‘Syrian govt. to decide on Russia’s military presence after war’

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A senior Russian diplomat says his country’s military presence in Syria after the war is over will be contingent upon Damascus’ decision.

“When the war on terror is over and when there is no need to help Syrians in the fight against terrorism, we will be oriented to the decision of the sovereign state represented by its government: whether we are needed or whether our mission is over and the Syrian people and the Syrian leadership do not need such support,” Russian Deputy Foreign Minister Mikhail Bogdanov said in an interview with the Israeli TV and Radio Broadcasting Company Kan on Saturday.

Russian jets have been conducting air raids against Daesh Takfiri militants and other terror outfits inside Syria at the Damascus government’s request since September 2015.

Russian Foreign Minister Sergei Lavrov said on Friday that Moscow had set no deadline for a pullout from Syria, noting that everything depended on the situation.

Lavrov rules out Russian pullout from Syria

Russian Foreign Minister Sergei Lavrov says the West’s interventions in the Middle East and North Africa benefit Takfiri terrorist groups operating in the region.

Earlier on Friday, the Kremlin spokesman, Dmitry Peskov, said that Syria would be discussed comprehensively during a meeting between Russian President Vladimir Putin and his American counterpart, Donald Trump, in the Finnish capital Helsinki on July 16.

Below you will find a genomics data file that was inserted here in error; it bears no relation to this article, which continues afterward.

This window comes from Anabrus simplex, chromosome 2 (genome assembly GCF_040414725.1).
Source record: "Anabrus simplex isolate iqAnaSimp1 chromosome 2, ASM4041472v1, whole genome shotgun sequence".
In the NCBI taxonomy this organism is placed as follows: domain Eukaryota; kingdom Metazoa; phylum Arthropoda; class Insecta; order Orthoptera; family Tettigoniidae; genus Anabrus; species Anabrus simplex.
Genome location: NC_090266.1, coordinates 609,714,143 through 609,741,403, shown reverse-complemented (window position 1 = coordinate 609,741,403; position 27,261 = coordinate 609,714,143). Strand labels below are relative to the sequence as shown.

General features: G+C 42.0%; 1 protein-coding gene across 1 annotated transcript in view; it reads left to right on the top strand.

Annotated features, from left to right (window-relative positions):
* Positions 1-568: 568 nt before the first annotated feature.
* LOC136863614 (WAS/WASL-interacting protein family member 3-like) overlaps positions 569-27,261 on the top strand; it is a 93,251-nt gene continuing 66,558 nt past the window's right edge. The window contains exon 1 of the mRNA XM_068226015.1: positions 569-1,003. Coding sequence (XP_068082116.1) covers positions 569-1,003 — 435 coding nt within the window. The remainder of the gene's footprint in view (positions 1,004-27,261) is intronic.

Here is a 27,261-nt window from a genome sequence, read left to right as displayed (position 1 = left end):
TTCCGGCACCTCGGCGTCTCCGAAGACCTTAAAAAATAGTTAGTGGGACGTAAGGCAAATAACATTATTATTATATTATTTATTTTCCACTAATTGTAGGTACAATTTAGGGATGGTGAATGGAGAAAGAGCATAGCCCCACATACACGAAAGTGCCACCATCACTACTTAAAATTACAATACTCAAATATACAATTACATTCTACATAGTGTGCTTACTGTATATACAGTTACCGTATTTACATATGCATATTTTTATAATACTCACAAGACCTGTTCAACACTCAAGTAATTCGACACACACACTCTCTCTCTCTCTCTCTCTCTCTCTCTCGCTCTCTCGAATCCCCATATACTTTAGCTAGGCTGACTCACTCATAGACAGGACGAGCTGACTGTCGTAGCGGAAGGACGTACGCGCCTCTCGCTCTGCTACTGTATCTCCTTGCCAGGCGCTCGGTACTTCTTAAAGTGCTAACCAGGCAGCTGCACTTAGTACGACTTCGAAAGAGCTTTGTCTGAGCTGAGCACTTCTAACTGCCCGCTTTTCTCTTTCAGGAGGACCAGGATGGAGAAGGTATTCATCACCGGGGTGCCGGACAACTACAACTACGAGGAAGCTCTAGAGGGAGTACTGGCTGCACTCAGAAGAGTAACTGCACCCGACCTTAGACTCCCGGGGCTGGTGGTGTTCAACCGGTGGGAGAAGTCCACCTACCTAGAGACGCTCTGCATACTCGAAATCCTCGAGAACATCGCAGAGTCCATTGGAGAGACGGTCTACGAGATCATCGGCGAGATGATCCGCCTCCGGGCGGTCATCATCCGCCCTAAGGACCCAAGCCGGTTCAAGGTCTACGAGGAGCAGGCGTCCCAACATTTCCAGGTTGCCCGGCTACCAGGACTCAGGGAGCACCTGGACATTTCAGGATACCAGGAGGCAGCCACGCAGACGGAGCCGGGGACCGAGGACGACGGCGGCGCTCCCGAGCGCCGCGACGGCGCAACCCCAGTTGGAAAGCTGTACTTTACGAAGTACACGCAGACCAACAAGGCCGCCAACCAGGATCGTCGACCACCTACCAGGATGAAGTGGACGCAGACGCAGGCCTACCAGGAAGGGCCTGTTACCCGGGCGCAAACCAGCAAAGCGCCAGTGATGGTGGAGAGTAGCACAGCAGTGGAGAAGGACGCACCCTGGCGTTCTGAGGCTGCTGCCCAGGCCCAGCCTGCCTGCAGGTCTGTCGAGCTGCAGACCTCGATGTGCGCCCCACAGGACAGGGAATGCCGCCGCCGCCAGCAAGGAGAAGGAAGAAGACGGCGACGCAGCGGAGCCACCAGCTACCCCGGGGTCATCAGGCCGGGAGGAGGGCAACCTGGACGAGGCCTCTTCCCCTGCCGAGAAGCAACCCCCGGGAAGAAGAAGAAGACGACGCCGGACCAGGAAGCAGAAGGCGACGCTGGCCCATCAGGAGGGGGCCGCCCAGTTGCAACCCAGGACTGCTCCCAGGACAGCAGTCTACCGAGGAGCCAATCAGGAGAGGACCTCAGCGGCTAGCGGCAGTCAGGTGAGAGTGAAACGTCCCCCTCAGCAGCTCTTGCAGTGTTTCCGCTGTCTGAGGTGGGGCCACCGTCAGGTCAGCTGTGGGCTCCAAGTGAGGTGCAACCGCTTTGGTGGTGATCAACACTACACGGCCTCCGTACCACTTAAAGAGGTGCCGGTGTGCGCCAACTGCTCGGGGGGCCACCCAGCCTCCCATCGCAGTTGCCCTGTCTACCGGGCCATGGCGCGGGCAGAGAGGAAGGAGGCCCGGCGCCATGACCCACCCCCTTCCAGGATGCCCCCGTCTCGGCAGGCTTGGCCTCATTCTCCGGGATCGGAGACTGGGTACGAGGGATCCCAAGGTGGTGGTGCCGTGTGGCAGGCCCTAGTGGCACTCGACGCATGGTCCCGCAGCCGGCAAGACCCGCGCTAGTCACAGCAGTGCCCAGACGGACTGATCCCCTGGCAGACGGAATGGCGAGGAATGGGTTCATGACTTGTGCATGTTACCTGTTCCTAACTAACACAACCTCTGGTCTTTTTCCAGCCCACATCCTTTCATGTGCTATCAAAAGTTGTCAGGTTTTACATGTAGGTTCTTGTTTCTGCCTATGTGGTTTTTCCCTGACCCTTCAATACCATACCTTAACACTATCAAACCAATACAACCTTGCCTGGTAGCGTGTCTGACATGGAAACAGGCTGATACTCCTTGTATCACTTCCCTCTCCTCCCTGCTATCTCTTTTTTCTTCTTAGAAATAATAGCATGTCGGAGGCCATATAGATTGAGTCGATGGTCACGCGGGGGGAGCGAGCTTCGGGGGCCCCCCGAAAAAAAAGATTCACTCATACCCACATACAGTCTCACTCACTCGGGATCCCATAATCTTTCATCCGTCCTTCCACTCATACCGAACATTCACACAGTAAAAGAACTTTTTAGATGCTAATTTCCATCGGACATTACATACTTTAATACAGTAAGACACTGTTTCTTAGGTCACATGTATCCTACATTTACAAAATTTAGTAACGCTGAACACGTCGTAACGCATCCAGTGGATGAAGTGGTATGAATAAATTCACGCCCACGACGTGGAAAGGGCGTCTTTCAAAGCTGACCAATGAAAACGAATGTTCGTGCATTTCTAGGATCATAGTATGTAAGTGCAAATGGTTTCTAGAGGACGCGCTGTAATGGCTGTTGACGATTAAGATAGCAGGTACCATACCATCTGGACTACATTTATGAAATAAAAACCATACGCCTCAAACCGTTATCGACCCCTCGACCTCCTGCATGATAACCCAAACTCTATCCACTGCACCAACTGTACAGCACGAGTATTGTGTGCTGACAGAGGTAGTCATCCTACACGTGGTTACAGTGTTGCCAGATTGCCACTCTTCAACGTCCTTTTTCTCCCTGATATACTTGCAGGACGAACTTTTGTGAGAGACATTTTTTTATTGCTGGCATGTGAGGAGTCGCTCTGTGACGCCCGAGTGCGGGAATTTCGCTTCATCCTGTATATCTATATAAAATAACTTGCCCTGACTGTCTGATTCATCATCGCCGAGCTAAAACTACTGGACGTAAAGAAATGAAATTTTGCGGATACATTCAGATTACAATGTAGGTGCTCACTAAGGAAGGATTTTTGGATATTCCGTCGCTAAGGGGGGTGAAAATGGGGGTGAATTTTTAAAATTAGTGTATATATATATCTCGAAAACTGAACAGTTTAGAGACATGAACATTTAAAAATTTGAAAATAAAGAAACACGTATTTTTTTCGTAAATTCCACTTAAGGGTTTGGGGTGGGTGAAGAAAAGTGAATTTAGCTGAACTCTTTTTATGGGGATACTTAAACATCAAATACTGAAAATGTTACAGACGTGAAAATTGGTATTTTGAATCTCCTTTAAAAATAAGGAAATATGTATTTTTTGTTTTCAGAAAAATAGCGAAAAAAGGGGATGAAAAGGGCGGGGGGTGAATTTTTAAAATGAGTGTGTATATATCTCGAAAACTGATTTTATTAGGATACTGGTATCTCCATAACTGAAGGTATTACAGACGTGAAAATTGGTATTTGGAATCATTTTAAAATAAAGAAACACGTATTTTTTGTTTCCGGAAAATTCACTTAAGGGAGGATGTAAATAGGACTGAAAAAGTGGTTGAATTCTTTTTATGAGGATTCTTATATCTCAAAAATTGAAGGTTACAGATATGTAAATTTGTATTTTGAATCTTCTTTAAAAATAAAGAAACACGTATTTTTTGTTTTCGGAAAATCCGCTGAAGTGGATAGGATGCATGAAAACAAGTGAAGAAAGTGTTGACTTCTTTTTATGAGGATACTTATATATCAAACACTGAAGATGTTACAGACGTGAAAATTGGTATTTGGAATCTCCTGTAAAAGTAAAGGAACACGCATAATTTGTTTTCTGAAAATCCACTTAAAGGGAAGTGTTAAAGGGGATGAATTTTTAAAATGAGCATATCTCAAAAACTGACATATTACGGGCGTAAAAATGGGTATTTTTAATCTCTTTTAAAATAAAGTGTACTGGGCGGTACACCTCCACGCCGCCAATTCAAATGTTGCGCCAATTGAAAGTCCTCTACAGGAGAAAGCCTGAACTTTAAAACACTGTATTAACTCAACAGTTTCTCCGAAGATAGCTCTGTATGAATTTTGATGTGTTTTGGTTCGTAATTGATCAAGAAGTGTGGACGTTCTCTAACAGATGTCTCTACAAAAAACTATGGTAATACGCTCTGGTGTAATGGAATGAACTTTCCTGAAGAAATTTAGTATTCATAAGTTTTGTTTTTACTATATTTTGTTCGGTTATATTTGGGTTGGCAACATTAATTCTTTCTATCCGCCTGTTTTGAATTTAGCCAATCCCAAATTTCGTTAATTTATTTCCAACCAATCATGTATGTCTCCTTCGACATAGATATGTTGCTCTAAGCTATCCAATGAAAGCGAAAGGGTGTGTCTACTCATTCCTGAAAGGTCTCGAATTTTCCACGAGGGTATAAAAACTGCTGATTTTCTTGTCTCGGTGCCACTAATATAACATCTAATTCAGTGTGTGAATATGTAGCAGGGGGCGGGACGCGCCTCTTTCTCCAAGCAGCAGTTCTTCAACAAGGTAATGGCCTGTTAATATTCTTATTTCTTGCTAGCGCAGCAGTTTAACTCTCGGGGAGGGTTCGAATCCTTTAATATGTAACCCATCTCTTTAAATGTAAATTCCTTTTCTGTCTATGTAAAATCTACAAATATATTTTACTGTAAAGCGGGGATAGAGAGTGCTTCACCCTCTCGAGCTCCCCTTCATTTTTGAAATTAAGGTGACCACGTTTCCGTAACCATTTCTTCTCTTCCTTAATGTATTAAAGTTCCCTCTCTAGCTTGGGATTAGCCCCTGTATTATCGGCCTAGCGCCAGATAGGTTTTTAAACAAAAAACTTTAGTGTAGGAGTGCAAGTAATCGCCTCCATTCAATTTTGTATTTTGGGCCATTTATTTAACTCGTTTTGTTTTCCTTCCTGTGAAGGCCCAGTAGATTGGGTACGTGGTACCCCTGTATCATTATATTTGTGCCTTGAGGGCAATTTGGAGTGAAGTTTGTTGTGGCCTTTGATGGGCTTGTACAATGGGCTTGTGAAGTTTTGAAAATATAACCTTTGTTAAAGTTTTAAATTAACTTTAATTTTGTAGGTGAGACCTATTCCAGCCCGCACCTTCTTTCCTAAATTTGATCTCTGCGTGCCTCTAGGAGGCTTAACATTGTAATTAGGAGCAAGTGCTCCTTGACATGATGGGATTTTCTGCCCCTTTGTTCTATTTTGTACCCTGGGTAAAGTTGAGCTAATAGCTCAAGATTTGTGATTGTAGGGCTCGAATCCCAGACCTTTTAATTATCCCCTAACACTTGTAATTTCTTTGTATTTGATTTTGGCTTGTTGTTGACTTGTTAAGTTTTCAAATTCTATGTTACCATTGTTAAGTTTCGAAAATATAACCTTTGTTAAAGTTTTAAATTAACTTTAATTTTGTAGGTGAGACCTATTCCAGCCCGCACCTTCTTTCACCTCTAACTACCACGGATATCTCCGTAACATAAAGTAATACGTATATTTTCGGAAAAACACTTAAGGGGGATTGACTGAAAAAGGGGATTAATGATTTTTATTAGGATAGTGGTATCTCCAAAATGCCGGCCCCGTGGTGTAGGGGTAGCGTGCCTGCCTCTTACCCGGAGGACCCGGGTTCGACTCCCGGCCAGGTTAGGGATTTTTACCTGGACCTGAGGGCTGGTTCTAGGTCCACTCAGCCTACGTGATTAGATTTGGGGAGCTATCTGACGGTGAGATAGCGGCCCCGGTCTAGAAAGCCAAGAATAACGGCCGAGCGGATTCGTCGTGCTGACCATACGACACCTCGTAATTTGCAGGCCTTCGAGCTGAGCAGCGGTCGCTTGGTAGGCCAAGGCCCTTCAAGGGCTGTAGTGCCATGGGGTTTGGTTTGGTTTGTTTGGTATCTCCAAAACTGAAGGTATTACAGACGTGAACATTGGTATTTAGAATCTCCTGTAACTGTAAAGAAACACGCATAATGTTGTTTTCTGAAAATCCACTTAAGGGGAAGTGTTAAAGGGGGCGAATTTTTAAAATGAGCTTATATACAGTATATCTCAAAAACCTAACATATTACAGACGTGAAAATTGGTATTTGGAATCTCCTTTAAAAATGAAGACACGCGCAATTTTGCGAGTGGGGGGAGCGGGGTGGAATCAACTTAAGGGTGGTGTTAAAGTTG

The Syrian army is already engaged in a massive operation against Takfiri terrorists in the strategic southwestern province of Dara’a and it has managed to wrest control over several towns and villages in the area.

Syria’s southwestern region is strategically sensitive because of its proximity to the frontiers with both Jordan and the Israeli-occupied Golan Heights.

The territory’s return to Syrian government control would cut the much-reported collaboration between Israel and militants and deal a blow to Tel Aviv’s plans to consolidate its grip on the Golan Heights, which have been used by the regime to treat wounded militants for years.

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